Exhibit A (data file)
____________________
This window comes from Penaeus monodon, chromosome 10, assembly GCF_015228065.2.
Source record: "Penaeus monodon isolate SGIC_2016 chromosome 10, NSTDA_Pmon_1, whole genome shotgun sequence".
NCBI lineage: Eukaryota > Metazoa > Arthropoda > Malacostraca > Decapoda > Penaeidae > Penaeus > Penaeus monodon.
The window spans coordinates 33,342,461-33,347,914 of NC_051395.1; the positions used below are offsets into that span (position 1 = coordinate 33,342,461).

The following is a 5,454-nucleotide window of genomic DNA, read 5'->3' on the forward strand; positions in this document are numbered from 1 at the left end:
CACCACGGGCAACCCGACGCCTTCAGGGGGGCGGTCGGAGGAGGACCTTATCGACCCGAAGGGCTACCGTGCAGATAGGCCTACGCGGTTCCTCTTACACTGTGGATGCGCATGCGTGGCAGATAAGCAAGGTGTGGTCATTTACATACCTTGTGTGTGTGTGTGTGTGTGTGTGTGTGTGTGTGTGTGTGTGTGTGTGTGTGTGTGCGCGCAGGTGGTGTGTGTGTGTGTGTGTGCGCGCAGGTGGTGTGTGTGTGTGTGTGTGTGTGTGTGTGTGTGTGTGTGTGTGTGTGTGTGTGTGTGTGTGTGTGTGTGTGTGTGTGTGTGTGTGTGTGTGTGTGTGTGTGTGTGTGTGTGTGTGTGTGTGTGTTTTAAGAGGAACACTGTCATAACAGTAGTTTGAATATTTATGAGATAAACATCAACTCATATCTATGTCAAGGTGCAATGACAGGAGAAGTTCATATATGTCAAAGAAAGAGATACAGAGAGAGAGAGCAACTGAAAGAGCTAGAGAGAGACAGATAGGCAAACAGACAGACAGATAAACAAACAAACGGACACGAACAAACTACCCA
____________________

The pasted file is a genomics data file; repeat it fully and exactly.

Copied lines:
This window comes from Penaeus monodon, chromosome 10, assembly GCF_015228065.2.
Source record: "Penaeus monodon isolate SGIC_2016 chromosome 10, NSTDA_Pmon_1, whole genome shotgun sequence".
NCBI lineage: Eukaryota > Metazoa > Arthropoda > Malacostraca > Decapoda > Penaeidae > Penaeus > Penaeus monodon.
The window spans coordinates 33,342,461-33,347,914 of NC_051395.1; the positions used below are offsets into that span (position 1 = coordinate 33,342,461).

The following is a 5,454-nucleotide window of genomic DNA, read 5'->3' on the forward strand; positions in this document are numbered from 1 at the left end:
CACCACGGGCAACCCGACGCCTTCAGGGGGGCGGTCGGAGGAGGACCTTATCGACCCGAAGGGCTACCGTGCAGATAGGCCTACGCGGTTCCTCTTACACTGTGGATGCGCATGCGTGGCAGATAAGCAAGGTGTGGTCATTTACATACCTTGTGTGTGTGTGTGTGTGTGTGTGTGTGTGTGTGTGTGTGTGTGTGTGTGTGTGTGCGCGCAGGTGGTGTGTGTGTGTGTGTGTGCGCGCAGGTGGTGTGTGTGTGTGTGTGTGTGTGTGTGTGTGTGTGTGTGTGTGTGTGTGTGTGTGTGTGTGTGTGTGTGTGTGTGTGTGTGTGTGTGTGTGTGTGTGTGTGTGTGTGTGTGTGTGTGTGTGTGTTTTAAGAGGAACACTGTCATAACAGTAGTTTGAATATTTATGAGATAAACATCAACTCATATCTATGTCAAGGTGCAATGACAGGAGAAGTTCATATATGTCAAAGAAAGAGATACAGAGAGAGAGAGCAACTGAAAGAGCTAGAGAGAGACAGATAGGCAAACAGACAGACAGATAAACAAACAAACGGACACGAACAAACTACCCA